Rickard made the claim while speaking to John Irvin, director of a new documentary on Mandela's time as an armed rebel. Although the American was not officially associated with the CIA, the Sunday Times reports, he was an agent for the agency while he lived in South Africa as a diplomat. According to Rickard, Mandela had been posing as a chauffeur when he was stopped in Durban and arrested. "I found out when he was coming down and how he was coming ... that's where I was involved and that's where Mandela was caught," Rickard reportedly said.
The American also suggested that Mandela had been a target of the United States because he had been under the influence of the Soviet Union, and Washington feared a bigger conflict with Moscow if South Africa fell into civil war. Rickard apparently felt no regret. “We were teetering on the brink here and it had to be stopped, which meant Mandela had to be stopped," he said. "And I put a stop to it.”
The CIA has not commented on the allegations, and Rickard has died since he gave the interview to Irvin. There has been speculation about CIA involvement in Mandela's arrest for decades, however. In 1990, the Atlanta Journal-Constitution quoted an unnamed U.S. "intelligence officer" as saying that a paid informant within the South African revolutionary leader's political circle had given the CIA information that it passed on to South African authorities. The newspaper reported that the move had caused concern in U.S. diplomatic circles and that rules were put in place under which the State Department would require approval for any attempts to target South African dissidents.
There was later disagreement in the South African press over whether the tip that led to Mandela's arrest had come from the CIA or a junior U.S. diplomat. At the time, Rickard had been named as the diplomat in question. But he later denied the claim in an interview with the Wall Street Journal. "It's untrue," he said in 2012. "There's no substance to it."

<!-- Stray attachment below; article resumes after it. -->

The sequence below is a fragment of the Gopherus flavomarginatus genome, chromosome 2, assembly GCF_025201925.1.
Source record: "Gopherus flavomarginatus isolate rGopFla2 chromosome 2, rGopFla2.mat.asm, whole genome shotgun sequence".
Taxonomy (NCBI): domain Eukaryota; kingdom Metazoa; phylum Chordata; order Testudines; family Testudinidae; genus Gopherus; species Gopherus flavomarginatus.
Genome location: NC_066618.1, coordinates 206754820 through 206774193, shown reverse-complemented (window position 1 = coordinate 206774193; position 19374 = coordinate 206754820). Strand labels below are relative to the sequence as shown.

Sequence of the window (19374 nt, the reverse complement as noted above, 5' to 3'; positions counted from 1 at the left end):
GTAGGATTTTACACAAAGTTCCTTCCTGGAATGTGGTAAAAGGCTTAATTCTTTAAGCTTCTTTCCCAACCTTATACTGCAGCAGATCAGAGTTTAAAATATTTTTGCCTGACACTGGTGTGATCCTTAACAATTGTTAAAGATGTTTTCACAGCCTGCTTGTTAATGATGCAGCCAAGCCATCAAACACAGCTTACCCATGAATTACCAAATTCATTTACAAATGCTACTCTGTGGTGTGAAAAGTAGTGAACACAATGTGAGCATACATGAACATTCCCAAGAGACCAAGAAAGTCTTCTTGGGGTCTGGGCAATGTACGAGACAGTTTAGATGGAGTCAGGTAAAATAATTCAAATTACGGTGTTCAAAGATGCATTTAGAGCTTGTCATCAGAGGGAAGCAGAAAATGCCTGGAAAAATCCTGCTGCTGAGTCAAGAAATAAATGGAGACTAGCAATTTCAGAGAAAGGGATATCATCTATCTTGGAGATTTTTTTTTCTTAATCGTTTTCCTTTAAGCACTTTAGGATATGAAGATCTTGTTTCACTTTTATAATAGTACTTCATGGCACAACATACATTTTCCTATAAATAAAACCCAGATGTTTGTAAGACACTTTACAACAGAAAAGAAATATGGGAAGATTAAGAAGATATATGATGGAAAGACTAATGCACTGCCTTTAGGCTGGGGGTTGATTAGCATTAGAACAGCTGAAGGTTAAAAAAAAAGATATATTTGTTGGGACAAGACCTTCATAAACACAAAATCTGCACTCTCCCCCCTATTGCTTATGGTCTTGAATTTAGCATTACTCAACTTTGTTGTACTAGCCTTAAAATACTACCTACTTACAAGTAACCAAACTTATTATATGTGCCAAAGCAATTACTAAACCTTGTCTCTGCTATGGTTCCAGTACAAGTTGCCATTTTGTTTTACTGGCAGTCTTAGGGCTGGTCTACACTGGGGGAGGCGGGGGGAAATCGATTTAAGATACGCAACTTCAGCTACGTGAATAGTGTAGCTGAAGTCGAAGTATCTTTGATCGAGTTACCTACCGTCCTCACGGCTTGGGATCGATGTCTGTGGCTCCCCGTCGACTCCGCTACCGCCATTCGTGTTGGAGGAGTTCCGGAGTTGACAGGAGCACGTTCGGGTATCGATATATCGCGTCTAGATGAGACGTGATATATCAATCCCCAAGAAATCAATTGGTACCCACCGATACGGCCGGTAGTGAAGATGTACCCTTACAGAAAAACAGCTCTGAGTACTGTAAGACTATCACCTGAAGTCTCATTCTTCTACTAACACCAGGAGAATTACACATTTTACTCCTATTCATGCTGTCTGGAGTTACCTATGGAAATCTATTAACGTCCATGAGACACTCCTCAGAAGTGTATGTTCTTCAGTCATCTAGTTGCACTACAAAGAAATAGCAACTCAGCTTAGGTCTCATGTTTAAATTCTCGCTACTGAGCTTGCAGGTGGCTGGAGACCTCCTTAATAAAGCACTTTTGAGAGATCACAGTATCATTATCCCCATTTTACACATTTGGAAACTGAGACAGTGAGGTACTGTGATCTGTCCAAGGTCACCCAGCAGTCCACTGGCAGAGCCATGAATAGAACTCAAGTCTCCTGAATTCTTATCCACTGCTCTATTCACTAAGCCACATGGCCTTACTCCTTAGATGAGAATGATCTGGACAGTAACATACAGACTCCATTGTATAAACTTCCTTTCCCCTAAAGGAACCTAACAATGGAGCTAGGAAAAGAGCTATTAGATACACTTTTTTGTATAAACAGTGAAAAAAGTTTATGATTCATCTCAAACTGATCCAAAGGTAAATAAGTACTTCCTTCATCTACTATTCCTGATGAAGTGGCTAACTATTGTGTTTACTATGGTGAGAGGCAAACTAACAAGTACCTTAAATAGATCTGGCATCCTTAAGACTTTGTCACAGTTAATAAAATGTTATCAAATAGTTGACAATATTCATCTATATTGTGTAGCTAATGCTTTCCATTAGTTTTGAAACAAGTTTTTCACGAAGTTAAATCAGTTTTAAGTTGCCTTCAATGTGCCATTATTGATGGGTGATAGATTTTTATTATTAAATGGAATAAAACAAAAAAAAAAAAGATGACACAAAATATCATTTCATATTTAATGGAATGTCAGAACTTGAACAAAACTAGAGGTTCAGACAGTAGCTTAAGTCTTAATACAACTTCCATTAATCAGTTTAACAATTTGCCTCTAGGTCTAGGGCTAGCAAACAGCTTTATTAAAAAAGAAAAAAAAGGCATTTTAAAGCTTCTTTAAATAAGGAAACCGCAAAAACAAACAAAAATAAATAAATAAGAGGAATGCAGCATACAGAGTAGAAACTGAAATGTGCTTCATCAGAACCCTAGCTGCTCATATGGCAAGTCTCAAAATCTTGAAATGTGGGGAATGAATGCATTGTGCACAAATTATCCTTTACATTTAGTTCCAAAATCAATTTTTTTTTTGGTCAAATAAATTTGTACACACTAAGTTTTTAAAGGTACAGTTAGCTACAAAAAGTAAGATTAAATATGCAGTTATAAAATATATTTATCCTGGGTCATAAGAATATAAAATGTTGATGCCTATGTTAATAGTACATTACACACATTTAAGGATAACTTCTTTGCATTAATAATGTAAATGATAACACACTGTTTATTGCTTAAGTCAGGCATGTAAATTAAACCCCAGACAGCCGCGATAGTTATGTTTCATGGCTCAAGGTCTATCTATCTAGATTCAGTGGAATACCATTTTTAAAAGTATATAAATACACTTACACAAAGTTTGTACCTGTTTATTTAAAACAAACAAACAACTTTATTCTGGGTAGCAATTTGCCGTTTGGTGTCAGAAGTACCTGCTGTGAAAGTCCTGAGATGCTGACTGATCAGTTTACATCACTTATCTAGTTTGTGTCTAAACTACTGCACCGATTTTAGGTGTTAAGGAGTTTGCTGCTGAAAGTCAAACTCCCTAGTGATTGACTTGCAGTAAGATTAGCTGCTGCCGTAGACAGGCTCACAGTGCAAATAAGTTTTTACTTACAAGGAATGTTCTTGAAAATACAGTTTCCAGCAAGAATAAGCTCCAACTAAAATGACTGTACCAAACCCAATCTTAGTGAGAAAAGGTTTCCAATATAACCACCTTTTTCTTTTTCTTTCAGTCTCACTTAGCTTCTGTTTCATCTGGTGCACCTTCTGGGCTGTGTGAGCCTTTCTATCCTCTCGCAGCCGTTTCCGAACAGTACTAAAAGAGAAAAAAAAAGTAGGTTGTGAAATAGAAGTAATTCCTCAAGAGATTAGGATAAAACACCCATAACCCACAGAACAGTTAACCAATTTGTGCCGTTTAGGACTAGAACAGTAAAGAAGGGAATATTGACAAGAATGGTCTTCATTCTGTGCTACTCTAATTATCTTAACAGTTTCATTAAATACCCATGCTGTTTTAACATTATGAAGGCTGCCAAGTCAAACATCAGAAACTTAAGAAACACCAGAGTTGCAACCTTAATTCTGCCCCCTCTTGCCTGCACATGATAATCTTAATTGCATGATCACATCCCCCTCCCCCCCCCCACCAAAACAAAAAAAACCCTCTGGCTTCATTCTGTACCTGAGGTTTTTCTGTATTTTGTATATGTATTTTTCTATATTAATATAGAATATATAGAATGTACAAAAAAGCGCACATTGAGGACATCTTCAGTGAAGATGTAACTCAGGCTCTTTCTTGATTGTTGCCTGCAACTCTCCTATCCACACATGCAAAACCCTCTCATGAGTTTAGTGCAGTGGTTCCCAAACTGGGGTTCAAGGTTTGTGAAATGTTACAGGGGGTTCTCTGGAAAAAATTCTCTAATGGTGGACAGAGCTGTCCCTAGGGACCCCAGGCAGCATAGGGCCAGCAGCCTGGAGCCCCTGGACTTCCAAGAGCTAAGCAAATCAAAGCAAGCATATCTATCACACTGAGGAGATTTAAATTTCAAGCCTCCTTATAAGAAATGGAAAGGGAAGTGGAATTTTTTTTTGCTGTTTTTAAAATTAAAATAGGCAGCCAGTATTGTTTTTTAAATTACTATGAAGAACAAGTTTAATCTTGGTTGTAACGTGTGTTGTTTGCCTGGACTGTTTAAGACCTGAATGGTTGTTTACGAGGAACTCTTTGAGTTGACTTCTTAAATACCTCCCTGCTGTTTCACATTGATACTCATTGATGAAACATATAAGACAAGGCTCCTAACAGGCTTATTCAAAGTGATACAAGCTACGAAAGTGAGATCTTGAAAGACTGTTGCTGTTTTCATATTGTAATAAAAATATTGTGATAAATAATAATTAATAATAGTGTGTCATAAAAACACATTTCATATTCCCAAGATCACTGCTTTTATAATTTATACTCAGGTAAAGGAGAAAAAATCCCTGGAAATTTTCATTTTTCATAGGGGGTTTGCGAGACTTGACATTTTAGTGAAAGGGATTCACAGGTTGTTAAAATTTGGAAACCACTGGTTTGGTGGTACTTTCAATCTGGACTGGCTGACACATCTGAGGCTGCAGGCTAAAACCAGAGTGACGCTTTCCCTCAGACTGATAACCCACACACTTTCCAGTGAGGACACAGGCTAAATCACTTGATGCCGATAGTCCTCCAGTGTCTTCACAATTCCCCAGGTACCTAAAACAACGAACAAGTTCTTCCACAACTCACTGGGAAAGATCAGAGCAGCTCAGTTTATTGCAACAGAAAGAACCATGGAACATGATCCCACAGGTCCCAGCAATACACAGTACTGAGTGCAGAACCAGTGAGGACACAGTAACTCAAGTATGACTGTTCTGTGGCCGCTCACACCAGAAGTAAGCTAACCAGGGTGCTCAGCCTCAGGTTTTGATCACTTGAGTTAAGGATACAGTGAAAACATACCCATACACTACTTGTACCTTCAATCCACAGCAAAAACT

After he was released from prison in 1990, Mandela became an international icon not just for his commitment to the anti-apartheid movement but also his thoughtful views on reconciliation after apartheid. At the time of his arrest, however, he had led the armed wing of the African National Congress and had helped push the movement into embracing an armed struggle. Mandela was clear that he viewed violent resistance as an acceptable tactic when other options had failed: He had been undergoing military training in Algeria and Ethiopia in the year before he was arrested.
The ANC had received support not only from the Soviet Union, but also from other Western foes such as Cuba and Libya — nations Mandela continued to court once he was freed from prison and became president. In the Cold War era, the United States had viewed the apartheid government as an ally against Communism, with President Ronald Reagan once calling it "essential to the free world." Even long afterward, there was a lingering distrust: The U.S. government had Mandela on a terrorism watch list as late as 2008.
Mandela became president of South Africa in 1994 but retired from politics in 1999 at age 80 and died in 2013. Representatives of the ANC responded angrily to Rickard's allegations this week. “That revelation confirms what we have always known, that they are working against [us], even today," ANC spokesman Zizi Kodwa said, according to the BBC.
But one of the few to express doubts about the purported CIA involvement in Mandela's arrest, remarkably, was Mandela himself. In his autobiography, "Long Walk to Freedom," Mandela discusses the rumors that "an American consular official with connections to the CIA had tipped off the authorities" but says he had never seen any evidence to support this idea.
"I cannot lay my capture at their door," he writes. "In truth, I had been imprudent about maintaining the secrecy of my movements."
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